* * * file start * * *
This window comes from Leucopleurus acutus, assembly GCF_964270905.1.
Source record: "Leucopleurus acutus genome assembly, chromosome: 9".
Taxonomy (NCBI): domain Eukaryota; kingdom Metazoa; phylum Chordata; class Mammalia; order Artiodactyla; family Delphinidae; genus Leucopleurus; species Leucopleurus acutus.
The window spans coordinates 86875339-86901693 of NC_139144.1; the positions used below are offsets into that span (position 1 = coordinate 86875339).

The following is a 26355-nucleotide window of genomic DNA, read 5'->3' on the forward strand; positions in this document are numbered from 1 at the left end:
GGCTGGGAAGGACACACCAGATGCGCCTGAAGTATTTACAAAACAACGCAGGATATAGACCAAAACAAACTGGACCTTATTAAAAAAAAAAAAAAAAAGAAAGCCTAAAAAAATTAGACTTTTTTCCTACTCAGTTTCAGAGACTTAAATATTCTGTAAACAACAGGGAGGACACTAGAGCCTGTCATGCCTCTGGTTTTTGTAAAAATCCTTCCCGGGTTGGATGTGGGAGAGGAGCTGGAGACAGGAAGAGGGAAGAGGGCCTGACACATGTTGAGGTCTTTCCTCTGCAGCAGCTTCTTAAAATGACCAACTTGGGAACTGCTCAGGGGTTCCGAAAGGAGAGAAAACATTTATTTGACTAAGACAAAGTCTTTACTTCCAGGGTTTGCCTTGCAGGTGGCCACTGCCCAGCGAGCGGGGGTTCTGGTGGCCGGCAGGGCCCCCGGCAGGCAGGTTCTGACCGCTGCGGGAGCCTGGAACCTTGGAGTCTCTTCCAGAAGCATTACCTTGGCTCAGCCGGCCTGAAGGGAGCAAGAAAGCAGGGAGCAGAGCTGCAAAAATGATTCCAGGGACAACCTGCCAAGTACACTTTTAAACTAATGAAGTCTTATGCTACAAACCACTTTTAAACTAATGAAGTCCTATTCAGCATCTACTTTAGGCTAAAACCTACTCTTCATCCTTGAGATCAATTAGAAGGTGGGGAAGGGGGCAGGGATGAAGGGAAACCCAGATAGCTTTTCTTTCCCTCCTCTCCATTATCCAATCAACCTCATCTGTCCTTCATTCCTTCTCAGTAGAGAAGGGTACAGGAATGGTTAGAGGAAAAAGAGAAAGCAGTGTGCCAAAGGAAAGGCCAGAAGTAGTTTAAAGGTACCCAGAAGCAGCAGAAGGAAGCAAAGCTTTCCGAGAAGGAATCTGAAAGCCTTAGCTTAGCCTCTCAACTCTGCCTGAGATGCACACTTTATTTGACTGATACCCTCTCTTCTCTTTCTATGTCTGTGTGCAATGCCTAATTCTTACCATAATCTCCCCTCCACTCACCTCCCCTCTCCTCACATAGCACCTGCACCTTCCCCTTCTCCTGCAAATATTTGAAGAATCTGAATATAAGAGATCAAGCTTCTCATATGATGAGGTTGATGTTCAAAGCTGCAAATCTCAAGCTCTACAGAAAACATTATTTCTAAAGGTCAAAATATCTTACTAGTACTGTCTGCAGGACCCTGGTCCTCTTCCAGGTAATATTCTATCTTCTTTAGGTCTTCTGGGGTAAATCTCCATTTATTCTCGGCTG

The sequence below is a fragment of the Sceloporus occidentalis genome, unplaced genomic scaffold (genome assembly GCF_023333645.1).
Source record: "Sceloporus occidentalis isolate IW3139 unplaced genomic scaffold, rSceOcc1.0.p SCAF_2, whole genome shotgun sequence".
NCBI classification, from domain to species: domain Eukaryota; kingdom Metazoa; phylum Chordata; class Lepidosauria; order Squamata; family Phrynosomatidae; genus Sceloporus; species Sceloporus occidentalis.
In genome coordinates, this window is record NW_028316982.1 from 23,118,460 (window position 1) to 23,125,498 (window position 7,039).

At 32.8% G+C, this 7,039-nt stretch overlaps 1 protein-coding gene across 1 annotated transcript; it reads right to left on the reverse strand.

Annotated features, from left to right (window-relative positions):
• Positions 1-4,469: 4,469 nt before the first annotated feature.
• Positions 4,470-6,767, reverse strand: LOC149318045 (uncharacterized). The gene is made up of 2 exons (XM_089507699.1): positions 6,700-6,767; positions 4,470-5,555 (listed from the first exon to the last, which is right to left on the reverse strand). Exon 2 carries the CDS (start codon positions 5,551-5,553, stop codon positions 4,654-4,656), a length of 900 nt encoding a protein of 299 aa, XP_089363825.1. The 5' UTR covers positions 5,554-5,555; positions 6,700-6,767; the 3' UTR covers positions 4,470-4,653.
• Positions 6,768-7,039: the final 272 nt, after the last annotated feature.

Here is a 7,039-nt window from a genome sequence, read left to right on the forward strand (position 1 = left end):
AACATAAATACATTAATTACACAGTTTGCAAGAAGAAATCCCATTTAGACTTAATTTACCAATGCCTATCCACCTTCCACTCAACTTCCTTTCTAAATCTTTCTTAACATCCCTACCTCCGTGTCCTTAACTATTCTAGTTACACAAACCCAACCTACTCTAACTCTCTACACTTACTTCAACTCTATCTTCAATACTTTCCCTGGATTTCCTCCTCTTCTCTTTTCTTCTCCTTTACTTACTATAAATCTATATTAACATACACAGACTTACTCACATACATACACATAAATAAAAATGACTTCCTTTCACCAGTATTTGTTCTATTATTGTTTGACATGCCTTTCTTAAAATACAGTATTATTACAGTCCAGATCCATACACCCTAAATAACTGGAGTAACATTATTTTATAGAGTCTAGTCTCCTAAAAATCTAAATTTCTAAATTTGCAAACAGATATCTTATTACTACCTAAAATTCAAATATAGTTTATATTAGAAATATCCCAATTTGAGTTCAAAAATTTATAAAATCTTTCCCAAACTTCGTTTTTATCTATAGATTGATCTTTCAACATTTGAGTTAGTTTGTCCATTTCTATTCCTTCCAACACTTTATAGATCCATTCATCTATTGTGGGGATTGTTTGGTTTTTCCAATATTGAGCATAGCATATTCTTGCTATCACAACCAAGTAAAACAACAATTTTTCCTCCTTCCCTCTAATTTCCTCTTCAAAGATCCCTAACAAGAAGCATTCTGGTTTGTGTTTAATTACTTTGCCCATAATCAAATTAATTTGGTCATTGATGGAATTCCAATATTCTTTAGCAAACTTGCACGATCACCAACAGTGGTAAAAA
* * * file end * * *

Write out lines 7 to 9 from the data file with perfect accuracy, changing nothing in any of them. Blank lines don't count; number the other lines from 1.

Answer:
The sequence below is a fragment of the Sceloporus occidentalis genome, unplaced genomic scaffold (genome assembly GCF_023333645.1).
Source record: "Sceloporus occidentalis isolate IW3139 unplaced genomic scaffold, rSceOcc1.0.p SCAF_2, whole genome shotgun sequence".
NCBI classification, from domain to species: domain Eukaryota; kingdom Metazoa; phylum Chordata; class Lepidosauria; order Squamata; family Phrynosomatidae; genus Sceloporus; species Sceloporus occidentalis.